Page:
Yet I wonder whether this is an accurate picture. The scholastic thinkers discussed here were more concerned with determining the truth about human prudence and happiness than with developing a truthful reading of Aristotle’s text. In their negotiations of this truth, they differed notably in accordance with their different historical contexts. Regrettably, Celano underplays these contexts, which constituted the ‘lifeworlds’ (Husserl’s term) within which they wrote. Indeed, it would be helpful to understand that early thirteenth-century moral theology, as propounded by William and Philip, arose within the theological framework established by Peter Lombard, and merely utilised some Aristotelian moral concepts. In contrast, early thirteenth-century moral philosophy conducted by the arts masters shifted the framework away from Lombard toward an Aristotelian one. This contrast could help evaluate important motives behind the early appropriations by Parisian theologians and uncover the intentions behind the focus on Aristotelian ethics among the Parisian arts masters. Moreover, insofar as Albert and Thomas linked Lombard’s theological framework to the Aristotelian philosophical one, it would be helpful to understand that this rendered them mutually congruent. This congruence could elucidate key shifts in meaning of Aristotle’s ethics in accordance with Albert’s and Thomas’s changed lifeworlds. None of these scholastic approaches to Aristotle, however, calls for Celano’s teleological hero-narrative. Instead, they call for a historical epistemology mindful of different contexts: how these contexts institute different interpretive options, when they condition different possibilities for truth claims, and why they evoke different epistemic commitments among historical actors. More could have been done to evaluate these lifeworlds by standards less vulnerable to anachronism than Celano’s hermeneutical commitments.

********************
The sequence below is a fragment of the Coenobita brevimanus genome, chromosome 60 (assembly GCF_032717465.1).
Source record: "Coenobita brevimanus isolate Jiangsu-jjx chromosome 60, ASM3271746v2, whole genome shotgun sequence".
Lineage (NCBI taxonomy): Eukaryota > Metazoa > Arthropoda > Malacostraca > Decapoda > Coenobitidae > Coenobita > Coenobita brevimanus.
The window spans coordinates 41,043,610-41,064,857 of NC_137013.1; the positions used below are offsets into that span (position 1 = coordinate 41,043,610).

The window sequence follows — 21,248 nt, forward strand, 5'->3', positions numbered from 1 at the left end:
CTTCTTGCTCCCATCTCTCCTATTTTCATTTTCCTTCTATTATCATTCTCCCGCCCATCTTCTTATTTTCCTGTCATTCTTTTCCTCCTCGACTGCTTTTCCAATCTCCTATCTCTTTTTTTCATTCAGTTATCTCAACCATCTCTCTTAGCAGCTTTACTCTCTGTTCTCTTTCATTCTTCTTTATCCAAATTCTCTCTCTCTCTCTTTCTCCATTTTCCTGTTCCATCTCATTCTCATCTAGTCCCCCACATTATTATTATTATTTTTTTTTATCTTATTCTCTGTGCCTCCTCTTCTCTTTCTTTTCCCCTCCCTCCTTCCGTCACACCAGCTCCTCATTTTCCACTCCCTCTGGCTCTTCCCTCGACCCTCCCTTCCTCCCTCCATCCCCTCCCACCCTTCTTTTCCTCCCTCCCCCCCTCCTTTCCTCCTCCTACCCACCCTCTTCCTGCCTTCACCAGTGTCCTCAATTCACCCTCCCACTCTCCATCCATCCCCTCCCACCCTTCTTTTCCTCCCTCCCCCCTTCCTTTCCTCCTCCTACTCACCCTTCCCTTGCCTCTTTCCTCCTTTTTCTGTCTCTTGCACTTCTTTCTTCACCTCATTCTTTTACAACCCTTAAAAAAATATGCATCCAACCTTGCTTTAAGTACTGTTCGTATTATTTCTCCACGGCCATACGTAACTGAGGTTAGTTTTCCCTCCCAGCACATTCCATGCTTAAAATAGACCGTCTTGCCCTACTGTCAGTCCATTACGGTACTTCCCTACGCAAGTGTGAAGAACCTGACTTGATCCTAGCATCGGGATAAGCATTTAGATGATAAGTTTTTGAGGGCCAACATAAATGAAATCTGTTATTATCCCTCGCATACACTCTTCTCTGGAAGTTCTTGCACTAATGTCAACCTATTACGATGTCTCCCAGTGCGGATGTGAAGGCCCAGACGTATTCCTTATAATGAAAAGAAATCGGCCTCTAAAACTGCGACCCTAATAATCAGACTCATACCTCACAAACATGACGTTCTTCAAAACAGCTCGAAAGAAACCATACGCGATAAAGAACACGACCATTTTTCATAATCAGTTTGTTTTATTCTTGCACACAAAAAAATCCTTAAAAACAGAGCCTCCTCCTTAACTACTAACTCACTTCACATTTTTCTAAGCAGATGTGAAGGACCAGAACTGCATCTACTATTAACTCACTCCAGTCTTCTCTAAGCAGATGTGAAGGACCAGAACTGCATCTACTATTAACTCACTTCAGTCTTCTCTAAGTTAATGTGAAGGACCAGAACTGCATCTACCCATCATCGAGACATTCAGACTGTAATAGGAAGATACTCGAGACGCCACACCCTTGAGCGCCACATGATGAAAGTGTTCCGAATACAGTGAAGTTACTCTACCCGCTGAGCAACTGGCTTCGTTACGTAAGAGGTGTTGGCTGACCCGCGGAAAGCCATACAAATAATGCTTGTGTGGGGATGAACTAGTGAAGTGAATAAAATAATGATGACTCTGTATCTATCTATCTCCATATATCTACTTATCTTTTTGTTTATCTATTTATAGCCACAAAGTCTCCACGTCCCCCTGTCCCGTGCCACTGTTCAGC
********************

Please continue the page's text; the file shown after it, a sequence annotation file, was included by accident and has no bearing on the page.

In consequence of his general approach, Celano also lacks appreciation for some historical essentials. He sidesteps the influence of Arabic moral thought on thirteenth-century ethics, bypasses later developments of scholastic moral thought (despite what the title promises), and leaves important secondary literature unexplored. Still more puzzling is Celano’s conclusion that ushers in Platonic and Stoic “eternal standards” of moral action (235) and opposes them to his preferred Aristotelian “community standards” (242). Yet I wonder, if Platonic or scholastic universal grounds, which Celano seems to identify with one another, are indeed deficient for moral practice, could his tale of the NE’s veracity that seemingly transcends history be similarly insufficient for analysing its individual scholastic appropriations? [End Page 161]